It is with the big picture in mind we must think about how we define success for our businesses – balancing people, profit, and planet (and shareholders) – and then look back at our systems, processes, policies and guidelines and determine whether they’re actually supporting success in these terms. Then, are we enabling our employees to thrive through providing psychological (and physical) safety, connectedness, control and contribution? Does our digital workplace have the right tools and systems in place to support employee enablement and effectiveness in order to deliver on success as we’ve defined it? Once we know what success is in our context, then we can define how to measure it – qualitatively as well as quantitatively.
PS: Here are some recent articles aligned with some of what the speakers had to say that you may be interested in for a bit of further reading:
- Learning for good: how multinationals must learn to solve global social problems
- Social issues are no longer fringe for business or their customers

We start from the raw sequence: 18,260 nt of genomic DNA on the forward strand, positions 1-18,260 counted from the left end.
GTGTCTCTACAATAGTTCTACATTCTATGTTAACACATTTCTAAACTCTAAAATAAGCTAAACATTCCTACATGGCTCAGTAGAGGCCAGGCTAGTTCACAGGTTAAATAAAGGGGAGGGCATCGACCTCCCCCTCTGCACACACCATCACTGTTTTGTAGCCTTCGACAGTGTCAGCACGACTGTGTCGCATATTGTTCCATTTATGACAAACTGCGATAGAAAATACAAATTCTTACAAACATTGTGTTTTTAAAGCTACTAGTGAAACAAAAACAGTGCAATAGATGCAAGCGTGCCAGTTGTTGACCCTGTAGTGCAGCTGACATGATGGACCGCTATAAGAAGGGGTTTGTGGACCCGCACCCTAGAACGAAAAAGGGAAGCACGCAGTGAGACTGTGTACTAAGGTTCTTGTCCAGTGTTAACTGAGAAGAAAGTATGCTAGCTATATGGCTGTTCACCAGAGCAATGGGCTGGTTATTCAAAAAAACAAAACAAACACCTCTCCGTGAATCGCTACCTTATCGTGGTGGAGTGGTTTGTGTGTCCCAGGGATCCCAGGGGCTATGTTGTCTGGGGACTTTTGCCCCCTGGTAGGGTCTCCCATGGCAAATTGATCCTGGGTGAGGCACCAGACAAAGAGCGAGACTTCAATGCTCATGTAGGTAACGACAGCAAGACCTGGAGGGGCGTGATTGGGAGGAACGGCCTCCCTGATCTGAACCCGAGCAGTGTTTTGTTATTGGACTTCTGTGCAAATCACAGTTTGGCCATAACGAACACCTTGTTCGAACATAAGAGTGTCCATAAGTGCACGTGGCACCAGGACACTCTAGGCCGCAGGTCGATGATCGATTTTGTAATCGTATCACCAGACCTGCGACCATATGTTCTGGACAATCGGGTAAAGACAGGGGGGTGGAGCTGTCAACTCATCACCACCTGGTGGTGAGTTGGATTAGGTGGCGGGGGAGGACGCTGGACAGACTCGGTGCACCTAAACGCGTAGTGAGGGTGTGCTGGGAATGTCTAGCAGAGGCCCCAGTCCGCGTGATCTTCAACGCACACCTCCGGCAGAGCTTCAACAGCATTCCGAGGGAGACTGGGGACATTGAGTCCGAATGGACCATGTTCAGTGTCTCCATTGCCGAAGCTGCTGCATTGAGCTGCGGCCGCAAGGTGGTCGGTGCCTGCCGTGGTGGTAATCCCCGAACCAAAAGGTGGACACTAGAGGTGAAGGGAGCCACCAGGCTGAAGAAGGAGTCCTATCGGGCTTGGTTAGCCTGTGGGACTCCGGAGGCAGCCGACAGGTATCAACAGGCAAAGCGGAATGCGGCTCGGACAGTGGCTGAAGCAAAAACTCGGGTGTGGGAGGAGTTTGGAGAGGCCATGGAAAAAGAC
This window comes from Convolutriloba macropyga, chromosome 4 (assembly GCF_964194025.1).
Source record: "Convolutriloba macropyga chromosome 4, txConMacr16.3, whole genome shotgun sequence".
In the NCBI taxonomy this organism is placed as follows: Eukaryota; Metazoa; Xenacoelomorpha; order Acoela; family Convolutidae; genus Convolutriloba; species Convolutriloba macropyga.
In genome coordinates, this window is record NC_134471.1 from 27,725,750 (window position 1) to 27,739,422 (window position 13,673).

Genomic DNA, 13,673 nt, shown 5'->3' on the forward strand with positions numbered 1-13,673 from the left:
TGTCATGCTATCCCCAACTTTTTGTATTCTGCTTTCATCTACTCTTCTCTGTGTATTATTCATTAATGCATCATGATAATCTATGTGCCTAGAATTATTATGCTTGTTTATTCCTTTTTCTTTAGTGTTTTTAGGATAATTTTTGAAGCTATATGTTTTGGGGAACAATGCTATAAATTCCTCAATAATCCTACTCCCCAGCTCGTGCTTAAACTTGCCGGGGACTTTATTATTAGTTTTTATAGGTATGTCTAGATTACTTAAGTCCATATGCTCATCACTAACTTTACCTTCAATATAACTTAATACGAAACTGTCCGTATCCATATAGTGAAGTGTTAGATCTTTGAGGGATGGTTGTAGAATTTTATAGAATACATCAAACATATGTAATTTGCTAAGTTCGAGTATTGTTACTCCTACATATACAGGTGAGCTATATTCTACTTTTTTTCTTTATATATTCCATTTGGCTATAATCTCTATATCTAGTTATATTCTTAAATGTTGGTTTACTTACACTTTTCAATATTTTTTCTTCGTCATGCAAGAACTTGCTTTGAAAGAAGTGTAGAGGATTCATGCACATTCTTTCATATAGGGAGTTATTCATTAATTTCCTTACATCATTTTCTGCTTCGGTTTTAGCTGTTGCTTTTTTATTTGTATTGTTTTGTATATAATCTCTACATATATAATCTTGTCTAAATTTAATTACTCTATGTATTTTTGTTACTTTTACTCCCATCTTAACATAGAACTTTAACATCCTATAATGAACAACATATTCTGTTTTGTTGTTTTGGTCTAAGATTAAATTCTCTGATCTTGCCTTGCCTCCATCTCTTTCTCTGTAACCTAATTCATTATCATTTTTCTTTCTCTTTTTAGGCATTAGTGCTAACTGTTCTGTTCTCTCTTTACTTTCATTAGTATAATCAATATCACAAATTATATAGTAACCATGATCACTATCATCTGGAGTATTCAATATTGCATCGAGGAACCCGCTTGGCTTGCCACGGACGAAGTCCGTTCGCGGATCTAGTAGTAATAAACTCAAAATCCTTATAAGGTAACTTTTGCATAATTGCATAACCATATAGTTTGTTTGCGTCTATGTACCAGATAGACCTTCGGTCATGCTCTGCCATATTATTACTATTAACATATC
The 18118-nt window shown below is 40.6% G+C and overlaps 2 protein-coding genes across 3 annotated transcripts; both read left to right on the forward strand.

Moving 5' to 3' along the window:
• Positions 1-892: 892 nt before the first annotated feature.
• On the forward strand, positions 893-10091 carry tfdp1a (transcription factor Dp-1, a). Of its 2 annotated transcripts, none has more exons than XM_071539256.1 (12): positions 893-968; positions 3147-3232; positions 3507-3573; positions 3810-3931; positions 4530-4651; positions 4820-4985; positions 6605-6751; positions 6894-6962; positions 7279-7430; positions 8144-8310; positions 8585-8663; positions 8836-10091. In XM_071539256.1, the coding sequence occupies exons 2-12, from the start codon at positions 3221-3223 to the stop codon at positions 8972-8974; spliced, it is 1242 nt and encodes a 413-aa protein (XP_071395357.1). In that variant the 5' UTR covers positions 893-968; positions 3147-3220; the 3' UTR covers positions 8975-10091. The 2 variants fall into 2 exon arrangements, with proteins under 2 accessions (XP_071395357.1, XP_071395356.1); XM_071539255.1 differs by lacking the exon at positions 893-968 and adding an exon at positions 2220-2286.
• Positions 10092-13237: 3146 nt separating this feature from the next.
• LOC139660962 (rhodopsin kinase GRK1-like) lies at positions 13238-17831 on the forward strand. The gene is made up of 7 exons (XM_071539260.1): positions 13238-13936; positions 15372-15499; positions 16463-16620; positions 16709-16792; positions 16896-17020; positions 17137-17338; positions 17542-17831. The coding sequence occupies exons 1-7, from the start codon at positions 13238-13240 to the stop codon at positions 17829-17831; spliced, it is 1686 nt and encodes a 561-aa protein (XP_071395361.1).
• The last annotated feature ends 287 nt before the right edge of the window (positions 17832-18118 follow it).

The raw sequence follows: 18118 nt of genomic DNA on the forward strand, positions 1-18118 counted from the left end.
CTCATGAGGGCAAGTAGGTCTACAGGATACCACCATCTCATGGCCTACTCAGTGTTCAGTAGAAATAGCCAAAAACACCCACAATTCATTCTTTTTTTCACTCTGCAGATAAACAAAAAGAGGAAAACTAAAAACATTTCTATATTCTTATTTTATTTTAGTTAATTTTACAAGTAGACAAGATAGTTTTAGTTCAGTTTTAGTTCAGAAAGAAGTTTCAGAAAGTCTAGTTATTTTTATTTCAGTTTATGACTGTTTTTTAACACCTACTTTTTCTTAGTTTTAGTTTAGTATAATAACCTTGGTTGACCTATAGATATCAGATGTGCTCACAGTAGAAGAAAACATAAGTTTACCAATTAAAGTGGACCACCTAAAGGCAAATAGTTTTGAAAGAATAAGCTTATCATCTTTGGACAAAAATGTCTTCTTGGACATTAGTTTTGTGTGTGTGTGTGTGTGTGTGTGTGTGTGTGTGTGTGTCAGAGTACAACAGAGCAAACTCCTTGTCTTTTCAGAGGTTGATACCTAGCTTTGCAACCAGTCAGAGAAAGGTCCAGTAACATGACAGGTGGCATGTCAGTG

- Tech CEO tells employees he’s obligated to accept any government contract regardless of morality
- Sainsbury’s till-free retreat is a timely reminder to retailers that digital transformation goes at the customers pace
- Winning-at-all-costs in the workplace: Short-term gains could spell long-term disaster
- The future of work means managing through disruption
- Workplace culture contributing to ‘psychological harm’
- In pursuit of China: Google supercharges its mobile payment app in India with WeChat-style mini apps
- The emergence of super apps in Latin America
- Why travel makes you smarter and wiser, and how to exploit that fact
- These fake images tell a scary story of how far AI has come